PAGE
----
Northwest Ohio and part of eastern Indiana used to be covered by a massive swamp. Historic Perrysburg describes the Great Black Swamp as “an oozing mass of water, mud, snakes, wolves, wildcats, biting flies, and clouds of gnats and mosquitoes” that covered an area nearly the size of the state of Connecticut. It stretched “40 miles wide and 120 miles long” from Perrysburg, Ohio in the north to Findlay, Ohio in the south, and from Fort Wayne, Indiana in the west to Sandusky, Ohio (now home to Cedar Point) in the east.

(Bowling Green is located halfway between Toledo and Findlay, along I-75, and Perrysburg is located just south of Toledo. Photo Credit: Wikipedia)

Historic Perrysburg goes on to describe the history of this swamp:

Water, often up to the belly of a horse, stood on the surface until it evaporated in the hot summer months. When it rained, or thawed in the winter, it was water and muck. Much of the swamp was covered with an almost impenetrable forest of giant oak, sycamore, hickory, walnut, ash, elm, maple and cottonwood trees, except in a few prairie areas where limestone just under the surface would not support timber growth.

Not even native Indians went into the swamp except to hunt, and unless you could follow a blazed trail, it was easy to become hopelessly lost since you could only see but a few yards ahead.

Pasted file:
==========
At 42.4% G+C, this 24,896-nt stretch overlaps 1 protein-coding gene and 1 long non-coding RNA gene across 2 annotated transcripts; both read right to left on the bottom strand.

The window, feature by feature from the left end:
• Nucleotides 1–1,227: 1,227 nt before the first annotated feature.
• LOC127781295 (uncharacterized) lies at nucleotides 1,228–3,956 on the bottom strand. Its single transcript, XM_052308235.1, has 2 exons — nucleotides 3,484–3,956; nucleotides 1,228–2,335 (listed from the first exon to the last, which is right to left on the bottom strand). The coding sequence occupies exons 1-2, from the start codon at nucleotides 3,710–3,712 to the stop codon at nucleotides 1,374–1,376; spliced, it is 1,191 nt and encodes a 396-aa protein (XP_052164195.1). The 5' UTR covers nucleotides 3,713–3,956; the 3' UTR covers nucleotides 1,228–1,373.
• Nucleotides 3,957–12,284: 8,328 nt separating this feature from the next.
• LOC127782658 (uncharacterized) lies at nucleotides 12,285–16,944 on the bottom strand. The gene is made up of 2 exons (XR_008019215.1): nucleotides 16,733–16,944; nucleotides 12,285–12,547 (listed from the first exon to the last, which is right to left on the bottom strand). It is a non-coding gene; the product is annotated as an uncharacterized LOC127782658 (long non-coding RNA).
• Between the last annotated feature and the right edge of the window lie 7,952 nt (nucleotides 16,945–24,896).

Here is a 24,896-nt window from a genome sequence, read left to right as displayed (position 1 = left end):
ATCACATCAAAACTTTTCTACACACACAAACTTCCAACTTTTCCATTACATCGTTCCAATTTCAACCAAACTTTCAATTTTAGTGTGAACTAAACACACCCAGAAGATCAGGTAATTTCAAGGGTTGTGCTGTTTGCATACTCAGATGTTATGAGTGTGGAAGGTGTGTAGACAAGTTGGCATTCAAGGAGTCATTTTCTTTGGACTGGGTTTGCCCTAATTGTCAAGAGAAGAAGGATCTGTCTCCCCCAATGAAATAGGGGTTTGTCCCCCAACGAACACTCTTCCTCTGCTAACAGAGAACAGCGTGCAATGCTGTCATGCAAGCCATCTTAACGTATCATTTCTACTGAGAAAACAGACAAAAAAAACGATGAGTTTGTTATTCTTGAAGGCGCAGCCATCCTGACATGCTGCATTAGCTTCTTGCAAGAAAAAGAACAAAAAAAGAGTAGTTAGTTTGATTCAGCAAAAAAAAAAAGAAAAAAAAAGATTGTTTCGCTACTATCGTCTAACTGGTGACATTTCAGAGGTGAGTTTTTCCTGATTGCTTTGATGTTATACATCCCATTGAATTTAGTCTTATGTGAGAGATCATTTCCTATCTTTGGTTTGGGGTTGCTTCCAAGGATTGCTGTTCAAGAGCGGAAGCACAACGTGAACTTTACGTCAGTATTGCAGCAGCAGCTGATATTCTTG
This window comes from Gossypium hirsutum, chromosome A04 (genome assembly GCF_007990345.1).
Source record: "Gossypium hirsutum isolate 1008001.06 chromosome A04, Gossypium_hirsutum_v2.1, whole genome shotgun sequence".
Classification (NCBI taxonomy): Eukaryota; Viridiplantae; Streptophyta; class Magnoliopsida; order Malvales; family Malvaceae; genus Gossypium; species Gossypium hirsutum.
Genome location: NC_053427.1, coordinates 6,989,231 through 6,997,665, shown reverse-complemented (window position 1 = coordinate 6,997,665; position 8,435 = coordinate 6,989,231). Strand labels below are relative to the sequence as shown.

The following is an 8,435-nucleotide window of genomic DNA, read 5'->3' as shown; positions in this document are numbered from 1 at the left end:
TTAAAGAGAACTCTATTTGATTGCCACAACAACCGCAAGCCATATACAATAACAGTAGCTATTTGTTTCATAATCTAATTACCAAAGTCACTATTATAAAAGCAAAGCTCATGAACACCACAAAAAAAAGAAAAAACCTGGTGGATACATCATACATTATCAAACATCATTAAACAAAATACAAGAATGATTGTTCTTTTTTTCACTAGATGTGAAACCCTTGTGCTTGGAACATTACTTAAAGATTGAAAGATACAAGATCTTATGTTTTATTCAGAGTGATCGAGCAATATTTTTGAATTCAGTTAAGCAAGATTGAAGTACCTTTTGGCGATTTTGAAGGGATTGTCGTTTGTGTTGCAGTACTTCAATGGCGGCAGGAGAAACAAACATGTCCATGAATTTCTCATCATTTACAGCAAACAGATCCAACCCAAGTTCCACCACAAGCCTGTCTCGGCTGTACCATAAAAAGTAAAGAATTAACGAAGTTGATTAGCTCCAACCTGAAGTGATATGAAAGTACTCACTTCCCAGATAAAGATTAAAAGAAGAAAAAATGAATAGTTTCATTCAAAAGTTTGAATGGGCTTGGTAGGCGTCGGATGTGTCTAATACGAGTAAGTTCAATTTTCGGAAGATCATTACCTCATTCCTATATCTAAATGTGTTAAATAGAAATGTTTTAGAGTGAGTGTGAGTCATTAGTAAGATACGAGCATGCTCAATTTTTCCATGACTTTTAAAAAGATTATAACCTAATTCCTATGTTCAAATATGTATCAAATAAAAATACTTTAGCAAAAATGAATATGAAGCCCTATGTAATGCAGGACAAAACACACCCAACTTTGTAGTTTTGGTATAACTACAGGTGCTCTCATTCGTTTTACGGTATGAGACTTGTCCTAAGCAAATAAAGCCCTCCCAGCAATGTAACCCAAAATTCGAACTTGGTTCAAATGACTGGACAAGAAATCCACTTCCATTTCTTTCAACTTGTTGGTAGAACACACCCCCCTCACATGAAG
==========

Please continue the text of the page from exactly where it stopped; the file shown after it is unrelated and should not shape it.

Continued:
The swamp was created 20,000 years ago when the last glacier retreated.

The enormous weight of the mile-thick ice pack pressed down and scooped out the earth beneath it to create a depression about 10 feet lower south of where Perrysburg sits on the river bluff. Thereafter, until it was drained, water stood in the silted wetland and clay in the ground prevented it from soaking in. When water was standing and flooding conditions occurred, large fish from the Maumee River and other streams could swim all over areas now covered by corn and soybean fields…

There was no end to the variety of sicknesses and maladies spawned from the mosquito-infested swamp. There was cholera, typhoid and milk sickness, but chief among them were malarial fevers generally known as “ague” for which people kept quinine powder on the table, along with salt and pepper, to sprinkle on their food.

The fevers caused people to have chills, or the shakes, and according to a doctor of the time it took them from three to five years to get over it. The shakes occurred from about the first of July until the first frost. They took hold of people and literally shook them up. The doctor wrote that so violent were the chills and shaking that when they came on, the very bed and floor would rattle.

The Black Swamp was Ohio’s last frontier, and beginning in the 1840s, it took several generations of determined farmers to drain it and make it the rich, flat farmland of today… It took back-breaking labor and construction of one of the greatest underground drainage systems in the history of the world to create the productive farmland we now drive by and take for granted just outside of Perrysburg.

According to Wikipedia, in the mid-1850’s it was a resident of Bowling Green, James B. Hill, who “made the quick drainage of the Black Swamp possible with his invention of the Buckeye Traction Ditcher.”